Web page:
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Tom Emmer Withdraws From House Speaker Race Hours After Securing Nomination

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Updated: | Originally published:

The push to elect a new House Speaker took an unexpected turn on Tuesday when House Majority Whip Tom Emmer dropped out of the race just hours after he secured his party’s nomination for the open position that has left Congress paralyzed for three weeks.

The abrupt withdrawal followed mounting resistance within the Republican ranks as a contingent of far-right members signaled their unwillingness to support Emmer on the House floor, effectively removing his path to victory.

Emmer’s decision to drop out also came on the heels of a scathing statement by former President Donald Trump, who lashed out at the Minnesota Republican on his social media platform, Truth Social, on Tuesday afternoon, labeling him a “RINO” (Republican In Name Only) and warning that voting for Emmer would be a “tragic mistake.”

The initial nomination had seen Emmer prevail in a closely watched, secret ballot contest that drew nine Republican candidates and lasted five rounds. In a room divided by ideological tensions and personal conflicts, Emmer ultimately defeated his closest competitor, House GOP Vice Chair Mike Johnson of Louisiana, with a vote of 117 to 97.

Despite pitching himself as a unity candidate, Emmer has struggled to overcome criticisms from the far-right who argue he has not been supportive enough of former President Donald Trump, as he was one of the few Speaker candidates who did not object to certifying President Joe Biden's 2020 election victory in at least one state back on Jan. 6, 2021. Last month, Trump allies told TIME that Trump, who has a commanding lead in virtually all of the Republican primary polls, would have a hard time working with Emmer if he were to win a second term as president next year.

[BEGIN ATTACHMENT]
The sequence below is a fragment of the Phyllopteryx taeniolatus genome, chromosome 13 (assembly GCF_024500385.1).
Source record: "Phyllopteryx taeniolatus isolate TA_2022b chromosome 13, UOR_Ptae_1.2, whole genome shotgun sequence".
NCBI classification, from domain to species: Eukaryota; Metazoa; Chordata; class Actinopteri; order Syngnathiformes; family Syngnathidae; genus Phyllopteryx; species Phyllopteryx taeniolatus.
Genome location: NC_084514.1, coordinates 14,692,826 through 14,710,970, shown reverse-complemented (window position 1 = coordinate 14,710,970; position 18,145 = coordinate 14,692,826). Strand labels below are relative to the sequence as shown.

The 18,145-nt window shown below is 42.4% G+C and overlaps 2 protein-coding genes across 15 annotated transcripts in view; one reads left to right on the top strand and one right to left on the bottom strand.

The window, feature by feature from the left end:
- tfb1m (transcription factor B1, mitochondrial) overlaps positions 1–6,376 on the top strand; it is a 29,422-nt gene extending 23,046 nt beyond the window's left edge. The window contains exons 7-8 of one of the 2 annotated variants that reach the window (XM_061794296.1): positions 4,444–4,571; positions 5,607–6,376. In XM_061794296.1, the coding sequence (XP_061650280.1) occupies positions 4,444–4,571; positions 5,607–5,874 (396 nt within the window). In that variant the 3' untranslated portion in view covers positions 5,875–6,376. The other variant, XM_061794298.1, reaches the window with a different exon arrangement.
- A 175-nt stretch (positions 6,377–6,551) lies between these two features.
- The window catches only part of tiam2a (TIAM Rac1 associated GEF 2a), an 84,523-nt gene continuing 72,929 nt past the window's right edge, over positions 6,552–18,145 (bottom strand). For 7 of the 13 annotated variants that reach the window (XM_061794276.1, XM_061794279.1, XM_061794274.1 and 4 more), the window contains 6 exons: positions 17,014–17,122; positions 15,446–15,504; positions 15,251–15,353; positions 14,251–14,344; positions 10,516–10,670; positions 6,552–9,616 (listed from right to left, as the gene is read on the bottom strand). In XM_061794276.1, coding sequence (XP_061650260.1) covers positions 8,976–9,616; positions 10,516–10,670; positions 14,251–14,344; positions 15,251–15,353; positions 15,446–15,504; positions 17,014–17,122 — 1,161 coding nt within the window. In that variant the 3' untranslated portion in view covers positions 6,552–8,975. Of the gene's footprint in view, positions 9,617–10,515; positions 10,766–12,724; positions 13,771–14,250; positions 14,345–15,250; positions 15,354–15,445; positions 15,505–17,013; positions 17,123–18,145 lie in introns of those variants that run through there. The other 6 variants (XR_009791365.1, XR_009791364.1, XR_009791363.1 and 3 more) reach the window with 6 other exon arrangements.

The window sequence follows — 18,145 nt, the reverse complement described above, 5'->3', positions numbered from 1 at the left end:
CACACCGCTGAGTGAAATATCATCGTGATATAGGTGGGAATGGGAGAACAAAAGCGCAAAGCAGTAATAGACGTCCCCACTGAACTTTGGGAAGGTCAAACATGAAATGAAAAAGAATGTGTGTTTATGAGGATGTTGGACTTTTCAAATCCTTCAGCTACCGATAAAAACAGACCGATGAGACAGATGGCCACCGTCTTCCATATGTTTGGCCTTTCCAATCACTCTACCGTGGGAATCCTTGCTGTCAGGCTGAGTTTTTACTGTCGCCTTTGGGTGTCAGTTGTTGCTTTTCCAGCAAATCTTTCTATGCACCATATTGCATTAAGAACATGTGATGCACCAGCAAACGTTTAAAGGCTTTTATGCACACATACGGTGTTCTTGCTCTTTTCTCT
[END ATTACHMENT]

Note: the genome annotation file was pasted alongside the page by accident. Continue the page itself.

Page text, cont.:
Additionally, some moderates in the conference expressed dissatisfaction with Emmer’s failure to back an effort to temporarily empower the acting speaker, Rep. Patrick T. McHenry of North Carolina, to allow the House to address critical matters while the leadership fight plays out.

A mainstream conservative, Emmer, 62, has been a member of Congress since 2015 and last year was elected as GOP majority whip, the third highest position in House Republican leadership, in a competitive three-way battle. During the 2022 midterms, he led the National Republican Campaign Committee, NRCC, the main arm of the GOP tasked with electing Republicans to the House, when the party picked up fewer seats than expected but still won a narrow House majority. 

Emmer recently called Trump a “fantastic ally” and criticized the multiple criminal prosecutions against the former President as an “abuse of power.” But he hasn’t endorsed Trump or any other candidate to run against Joe Biden in 2024.

The House has remained at a standstill since Oct. 3, when a faction of hard-right Republicans, along with Democrats, forced the vote to remove McCarthy from the Speaker's position. The GOP has since struggled to rally around a successor, all while international conflicts continue to escalate and a government shutdown looms if Congress doesn’t agree on spending legislation by mid-November.

House Republicans are now planning to go back to the drawing board to find their fourth speaker designee, with another candidate forum expected later on Tuesday. With Emmer out, Reps. Kevin Hern of Oklahoma and Johnson are the expected frontrunners.

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Write to Nik Popli at nik.popli@time.com